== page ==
I understand the pressure you might feel, having limited time in the water, to quickly get into what you view as the main and most important part of your workout. This often compels people to skimp or skip a warm-up altogether. But the warm-up is more than about warming the body up and loosening the tissues and joints for action – it is about bringing all the performance subsystems (neural, muscular, metabolic, and mental) and parts of your being into the pool and into cooperation with one another so that more work can actually get accomplished during that main part of your workout. Reflect on the importance in different areas of life for starting with a check-in and unification among the players on a sports team, a group of coordinating dancers or musicians in a band, a team of co-workers or emergency response personnel. You are the leader of your body/mind – at the start of each practice, use the warm-up time to observe the starting condition of your subsystems, to focus and unify the member components to set the stage for producing better outcomes in your main sets.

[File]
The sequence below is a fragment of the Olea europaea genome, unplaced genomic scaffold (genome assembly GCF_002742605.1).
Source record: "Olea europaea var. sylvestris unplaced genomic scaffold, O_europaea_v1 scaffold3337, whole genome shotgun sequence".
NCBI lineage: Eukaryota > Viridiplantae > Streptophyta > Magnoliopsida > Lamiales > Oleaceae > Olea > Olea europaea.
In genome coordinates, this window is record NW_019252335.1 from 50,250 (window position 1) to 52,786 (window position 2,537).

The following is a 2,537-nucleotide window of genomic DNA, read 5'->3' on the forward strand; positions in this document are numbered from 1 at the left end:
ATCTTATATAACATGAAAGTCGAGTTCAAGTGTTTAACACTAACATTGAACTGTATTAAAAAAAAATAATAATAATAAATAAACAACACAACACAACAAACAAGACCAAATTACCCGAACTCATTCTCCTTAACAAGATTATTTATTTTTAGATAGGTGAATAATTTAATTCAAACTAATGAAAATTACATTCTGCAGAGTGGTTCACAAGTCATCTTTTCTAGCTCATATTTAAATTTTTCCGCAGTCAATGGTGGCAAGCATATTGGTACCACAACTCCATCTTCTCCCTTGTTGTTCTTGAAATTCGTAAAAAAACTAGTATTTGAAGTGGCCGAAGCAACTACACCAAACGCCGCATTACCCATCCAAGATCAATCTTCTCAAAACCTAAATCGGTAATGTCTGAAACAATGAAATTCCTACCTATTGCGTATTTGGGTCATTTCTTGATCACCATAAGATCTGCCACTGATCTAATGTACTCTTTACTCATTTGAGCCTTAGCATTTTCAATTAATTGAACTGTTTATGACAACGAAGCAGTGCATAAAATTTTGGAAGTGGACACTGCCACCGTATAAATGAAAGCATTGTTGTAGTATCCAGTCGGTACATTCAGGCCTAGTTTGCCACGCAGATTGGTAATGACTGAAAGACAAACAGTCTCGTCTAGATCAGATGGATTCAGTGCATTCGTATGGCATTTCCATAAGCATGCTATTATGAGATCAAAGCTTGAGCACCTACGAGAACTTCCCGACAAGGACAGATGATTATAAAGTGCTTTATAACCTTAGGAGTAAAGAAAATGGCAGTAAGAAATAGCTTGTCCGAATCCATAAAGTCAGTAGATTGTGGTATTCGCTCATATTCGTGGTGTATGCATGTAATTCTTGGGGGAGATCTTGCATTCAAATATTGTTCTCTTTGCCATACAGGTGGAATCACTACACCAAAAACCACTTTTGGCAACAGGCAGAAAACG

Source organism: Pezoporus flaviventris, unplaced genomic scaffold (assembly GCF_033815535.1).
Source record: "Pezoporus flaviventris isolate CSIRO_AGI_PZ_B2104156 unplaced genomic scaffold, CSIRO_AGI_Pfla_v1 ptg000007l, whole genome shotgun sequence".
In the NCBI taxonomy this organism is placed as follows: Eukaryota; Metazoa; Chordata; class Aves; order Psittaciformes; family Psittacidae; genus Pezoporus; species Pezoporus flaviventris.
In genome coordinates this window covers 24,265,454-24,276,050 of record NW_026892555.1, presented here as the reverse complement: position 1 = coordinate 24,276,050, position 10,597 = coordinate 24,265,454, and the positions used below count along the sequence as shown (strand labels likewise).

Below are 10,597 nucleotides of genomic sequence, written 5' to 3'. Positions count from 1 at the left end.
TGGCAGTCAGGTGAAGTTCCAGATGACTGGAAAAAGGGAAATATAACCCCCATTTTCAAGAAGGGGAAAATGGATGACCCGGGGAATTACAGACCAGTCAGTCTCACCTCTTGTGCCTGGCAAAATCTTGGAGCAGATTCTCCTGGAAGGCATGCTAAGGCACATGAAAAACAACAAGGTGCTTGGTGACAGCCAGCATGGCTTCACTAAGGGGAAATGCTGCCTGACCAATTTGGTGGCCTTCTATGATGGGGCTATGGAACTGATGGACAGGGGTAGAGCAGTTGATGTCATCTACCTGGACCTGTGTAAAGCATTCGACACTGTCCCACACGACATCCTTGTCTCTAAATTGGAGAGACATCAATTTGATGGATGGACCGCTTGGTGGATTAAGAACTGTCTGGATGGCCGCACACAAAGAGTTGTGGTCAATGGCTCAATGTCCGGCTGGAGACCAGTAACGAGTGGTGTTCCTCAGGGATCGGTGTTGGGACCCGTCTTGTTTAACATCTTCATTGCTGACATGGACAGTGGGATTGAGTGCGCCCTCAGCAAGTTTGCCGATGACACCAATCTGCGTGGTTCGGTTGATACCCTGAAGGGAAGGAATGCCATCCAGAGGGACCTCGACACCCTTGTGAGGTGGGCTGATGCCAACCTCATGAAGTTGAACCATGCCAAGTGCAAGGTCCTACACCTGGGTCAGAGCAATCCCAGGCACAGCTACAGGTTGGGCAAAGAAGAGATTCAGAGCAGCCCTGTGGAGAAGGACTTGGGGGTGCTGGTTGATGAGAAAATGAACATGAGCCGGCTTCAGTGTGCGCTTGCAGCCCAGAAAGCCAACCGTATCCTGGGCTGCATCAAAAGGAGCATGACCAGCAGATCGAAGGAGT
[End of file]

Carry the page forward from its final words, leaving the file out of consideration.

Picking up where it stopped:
I recently had a reply from a swimmer I am coaching remotely through our Mediterra Dojo, who had reported struggling with attention and control on certain skills, as she had jumped ahead to do the more challenging parts of the assigned practice set… 
…I usually rush through warm-up. 3-4 lengths of breast stroke and then go for the drill. After your reply and some more reading – For yesterday’s session, I went for a full 15-20 mins of warm-up. Then chose the first 3 activities where I could maintain awareness of the chosen cue. And then a 200m cool down. What a difference! More than physical, the warm-up was mental – to reach a point where you have largely shifted away from all external matters and are now able to observe what is happening in the water. A much more satisfying and integrated session of learning, application and realisation of where something is going wrong.

How are you doing with your warm-up? I imagine you can think of a few high-performing professionals who take time to check-in and fully prepare their body and mind for the practice and performance ahead. Who can you use as a model for how you’d like to begin your time in the water, to make it most productive and satisfying? 

You may find more articles on the concepts of the warm up on this blog by typing in ‘tune up’ in the search box. 




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